Blackie officially came to live with me during my 3rd semester. Together, we spent another 2 years on St. Kitts before embarking on our next journey together. Blackie was my protector, fondly, or not so fondly called “the lion” by many local Kittitians, as he let them know that this was his house and I was his girl. I tried to make Blackie into a beach dog, but soon realized he did not have an affinity for water, sand or the heat despite his Caribbean roots. We had many late nights together spent studying and cramming for exams. He was always there for me.
Then, came our final semester at Ross. As it was almost a right of passage for Ross students to bring a dog, or two home with them as they departed the island, I was worried about getting Blackie on a plane home so I asked my good friend Danielle if she would fly down, spend a few days and take Blackie back to New York to meet my parents.
That month without Blackie was so lonely! I was so eager to return to him. As our time on the island was finished, Ross students complete their final year of training at a University teaching hospital in the US. I did my clinical training at Purdue University. With an even more rigorous schedule, unfortunately that meant a lot of time home alone for Blackie, but we soon found a horse barn close by to school where I would take lessons. I soon learned that Blackie, who remember was not a beach loving dog, loved being a barn dog and loved horses. Some of my fondest memories are riding around and Blackie would follow behind, always close by to me and the horses. He may have grown up as an “island dog,” but his true calling was as a barn dog. We had the best times at Foxton Farm, that even led to the purchase of my beloved Thoroughbred, Valentino.
As our time in Indiana drew to a close, that meant Vet School was officially completed! Blackie and I yet again set back to the East coast. He was the very best travel companion and he loved riding in the car. Blackie helped me through Vet School, clinical year and what followed as I transitioned into the real world of Veterinary Medicine.
My first year out in practice I was devastated when Blackie was diagnosed with malignant oral melanoma, a very aggressive cancer. How fortunate we were that surgery was very successful and with follow up visits with an Oncologist, Blackie did very well.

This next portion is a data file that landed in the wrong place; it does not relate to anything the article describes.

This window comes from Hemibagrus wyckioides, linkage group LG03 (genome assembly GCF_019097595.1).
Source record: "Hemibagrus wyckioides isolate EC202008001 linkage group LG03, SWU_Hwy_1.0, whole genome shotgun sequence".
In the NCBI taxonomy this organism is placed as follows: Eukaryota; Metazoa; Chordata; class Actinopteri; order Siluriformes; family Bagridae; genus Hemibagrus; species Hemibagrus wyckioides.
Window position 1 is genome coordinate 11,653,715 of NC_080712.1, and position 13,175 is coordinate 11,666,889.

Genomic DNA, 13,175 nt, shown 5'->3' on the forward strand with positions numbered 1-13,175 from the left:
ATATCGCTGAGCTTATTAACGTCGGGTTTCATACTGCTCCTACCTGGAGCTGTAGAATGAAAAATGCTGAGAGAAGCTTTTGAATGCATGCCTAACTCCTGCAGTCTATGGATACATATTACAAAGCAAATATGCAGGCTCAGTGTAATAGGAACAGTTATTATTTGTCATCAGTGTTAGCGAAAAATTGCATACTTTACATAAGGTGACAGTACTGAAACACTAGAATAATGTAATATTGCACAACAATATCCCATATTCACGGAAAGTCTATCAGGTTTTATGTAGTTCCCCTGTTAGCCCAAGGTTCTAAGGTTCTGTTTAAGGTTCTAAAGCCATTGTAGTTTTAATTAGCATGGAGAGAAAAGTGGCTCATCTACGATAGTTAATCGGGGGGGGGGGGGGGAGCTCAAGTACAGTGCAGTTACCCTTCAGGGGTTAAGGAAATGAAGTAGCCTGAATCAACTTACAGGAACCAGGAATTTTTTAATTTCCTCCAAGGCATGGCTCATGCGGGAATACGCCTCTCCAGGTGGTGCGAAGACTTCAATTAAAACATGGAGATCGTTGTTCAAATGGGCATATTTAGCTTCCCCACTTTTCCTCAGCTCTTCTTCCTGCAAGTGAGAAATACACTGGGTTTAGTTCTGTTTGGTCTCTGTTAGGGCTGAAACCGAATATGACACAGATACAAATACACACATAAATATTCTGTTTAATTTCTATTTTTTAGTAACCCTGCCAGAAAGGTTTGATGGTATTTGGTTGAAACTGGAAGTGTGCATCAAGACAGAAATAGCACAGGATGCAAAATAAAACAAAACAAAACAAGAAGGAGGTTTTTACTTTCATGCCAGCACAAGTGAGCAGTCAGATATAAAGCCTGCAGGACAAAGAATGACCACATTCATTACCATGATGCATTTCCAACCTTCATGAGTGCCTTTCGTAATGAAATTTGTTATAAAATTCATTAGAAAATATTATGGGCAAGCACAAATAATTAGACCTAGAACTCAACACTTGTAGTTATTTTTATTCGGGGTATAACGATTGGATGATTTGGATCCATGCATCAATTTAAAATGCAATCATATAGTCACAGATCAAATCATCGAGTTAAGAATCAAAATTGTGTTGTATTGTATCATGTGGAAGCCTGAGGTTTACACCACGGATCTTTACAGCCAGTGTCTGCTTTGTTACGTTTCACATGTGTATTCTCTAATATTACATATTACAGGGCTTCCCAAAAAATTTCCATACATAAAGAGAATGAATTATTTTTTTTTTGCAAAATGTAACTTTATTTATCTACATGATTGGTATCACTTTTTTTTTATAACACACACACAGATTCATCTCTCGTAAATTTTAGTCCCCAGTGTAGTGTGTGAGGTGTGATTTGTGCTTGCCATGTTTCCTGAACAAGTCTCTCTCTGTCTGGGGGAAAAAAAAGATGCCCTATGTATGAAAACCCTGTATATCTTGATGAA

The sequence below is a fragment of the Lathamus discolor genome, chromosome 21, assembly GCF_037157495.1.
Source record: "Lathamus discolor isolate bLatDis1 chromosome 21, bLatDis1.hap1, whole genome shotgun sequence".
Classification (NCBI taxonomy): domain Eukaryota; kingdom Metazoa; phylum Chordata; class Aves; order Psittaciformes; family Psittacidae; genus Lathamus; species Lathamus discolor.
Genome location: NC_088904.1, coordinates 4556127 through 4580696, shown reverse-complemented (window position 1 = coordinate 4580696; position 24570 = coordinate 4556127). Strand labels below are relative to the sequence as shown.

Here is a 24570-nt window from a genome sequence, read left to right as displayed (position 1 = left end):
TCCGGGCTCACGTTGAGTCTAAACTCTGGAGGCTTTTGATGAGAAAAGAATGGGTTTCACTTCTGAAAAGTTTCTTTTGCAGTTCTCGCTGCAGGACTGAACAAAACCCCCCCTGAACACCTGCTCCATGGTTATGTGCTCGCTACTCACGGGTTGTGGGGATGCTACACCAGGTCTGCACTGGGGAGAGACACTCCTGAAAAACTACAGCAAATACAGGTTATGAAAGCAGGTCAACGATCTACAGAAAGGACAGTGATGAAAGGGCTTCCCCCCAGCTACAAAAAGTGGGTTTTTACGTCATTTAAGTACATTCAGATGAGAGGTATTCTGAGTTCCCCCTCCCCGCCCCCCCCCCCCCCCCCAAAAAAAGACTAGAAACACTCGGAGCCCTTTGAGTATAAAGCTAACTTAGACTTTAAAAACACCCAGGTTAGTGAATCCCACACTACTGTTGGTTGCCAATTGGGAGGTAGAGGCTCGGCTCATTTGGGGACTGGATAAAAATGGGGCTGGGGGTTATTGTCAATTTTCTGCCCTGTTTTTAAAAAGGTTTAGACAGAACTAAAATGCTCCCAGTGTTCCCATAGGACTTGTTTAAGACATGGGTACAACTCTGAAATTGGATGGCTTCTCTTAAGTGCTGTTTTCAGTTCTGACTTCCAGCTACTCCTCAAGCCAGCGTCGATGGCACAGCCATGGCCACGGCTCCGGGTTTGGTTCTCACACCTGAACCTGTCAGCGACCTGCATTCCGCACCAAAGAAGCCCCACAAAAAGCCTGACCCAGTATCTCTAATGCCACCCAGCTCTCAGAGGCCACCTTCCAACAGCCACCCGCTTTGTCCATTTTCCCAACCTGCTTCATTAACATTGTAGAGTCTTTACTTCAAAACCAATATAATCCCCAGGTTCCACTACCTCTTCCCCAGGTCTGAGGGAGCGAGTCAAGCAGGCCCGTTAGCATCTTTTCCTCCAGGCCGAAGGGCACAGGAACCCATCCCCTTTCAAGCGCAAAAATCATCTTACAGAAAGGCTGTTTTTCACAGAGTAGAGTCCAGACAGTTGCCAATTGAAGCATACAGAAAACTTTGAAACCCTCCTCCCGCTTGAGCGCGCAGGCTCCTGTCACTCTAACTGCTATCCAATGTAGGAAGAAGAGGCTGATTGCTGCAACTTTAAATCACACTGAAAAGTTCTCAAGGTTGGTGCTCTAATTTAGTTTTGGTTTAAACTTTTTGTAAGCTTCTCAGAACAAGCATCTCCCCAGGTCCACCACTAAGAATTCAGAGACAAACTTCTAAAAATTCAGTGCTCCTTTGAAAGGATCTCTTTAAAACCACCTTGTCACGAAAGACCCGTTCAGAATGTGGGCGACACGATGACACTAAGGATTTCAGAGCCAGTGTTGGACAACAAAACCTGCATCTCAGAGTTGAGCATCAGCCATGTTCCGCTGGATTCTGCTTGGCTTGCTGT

A little over 2 years ago I took a leap of faith and decided to relocate and take a job with Winding Hill Veterinary Clinic. This was not an easy decision as it meant leaving behind family, friends and a place that I had called home for most of my life. I can honestly say, having Blackie by my side made things much easier, and I also soon learned how wonderful everyone at WHVC would be to not only me but to Blackie also.
Blackie soon became the unofficial Winding Hill mascot as he would take many trips to work with me. He would pick his spot in the Doctors office where he liked to take naps, usually under Dr. Barnhart’s desk. He loved to attend our staff meetings so he could travel around from person to person to beg for pizza, Panera or whatever catered goodies were up for grabs. Blackie also loved coming to the clinic for his weekly therapeutic laser treatments with Nanaette, as she would focus on all of his sore, arthritic spots, and of course, treats were involved. His BFF Brittany also made him his own special platter of treats during his many visits, you can see Blackie was a very food motivated dog but he also loved his interaction with everyone at the clinic as well.
It was this past November that Blackie made his journey to the Rainbow Bridge. While I miss him every single day I am beyond thankful for our 7+ year journey together. My parents would often say how lucky Blackie was to have found me on St. Kitts, but I can honestly say that I was truly the lucky one to have found such a devoted, loyal and loving companion.
I received so many wonderful messages from people that knew Blackie from our time in St. Kitts to Indiana, New York and beyond. I realized that Blackie touched other people’s lives also. My father, who didn’t grow up with dogs and who was admittedly a little timid of most dogs grew to share such a wonderful bond with Blackie. I’m convinced it was almost impossible to not love him, though I know I’m a little biased. Our journey together was one filled with many adventures, wonderful memories and a whole lot of love. And all of those things I will cherish forever.
Gift a Pet for Christmas?December 6, 2016
By Terri Heck CVT Winding Hill
Giving a pet as a gift on a holiday may sound like a good idea – after all they can be such a symbol of love, joy and many things good. But in reality, the gift of a pet comes with the need for a commitment – a commitment of responsibility – time and money. Adding the right pet at the right time to the right family is a blessing that keeps on giving.
Christmas in itself is not the best of times to add a pet to the family. It tends to be a busy time. The hustle and bustle of the season can make building the relationships with the new pet and the bonding experiences more challenging. Added responsibilities can be better timed after the holidays. The winter weather associated with the time of year and a young puppy is not for everyone.
Who better to select their new pet than the person or family who is ready for one. A gift certificate to a shelter or a breeder if the recipient has voiced a place where they would get their new addition could be a welcome gift. Consider a basket of supplies or a book related to their expected pet of choice. Add a card with a little note saying that you would like to help with the purchase of their new pet aka “family member” when they are ready.
Pets and people can share a wonderful connection. Just be sure the pairing is done in a way to bring the love and the joy of the season to both the pet and the person or family.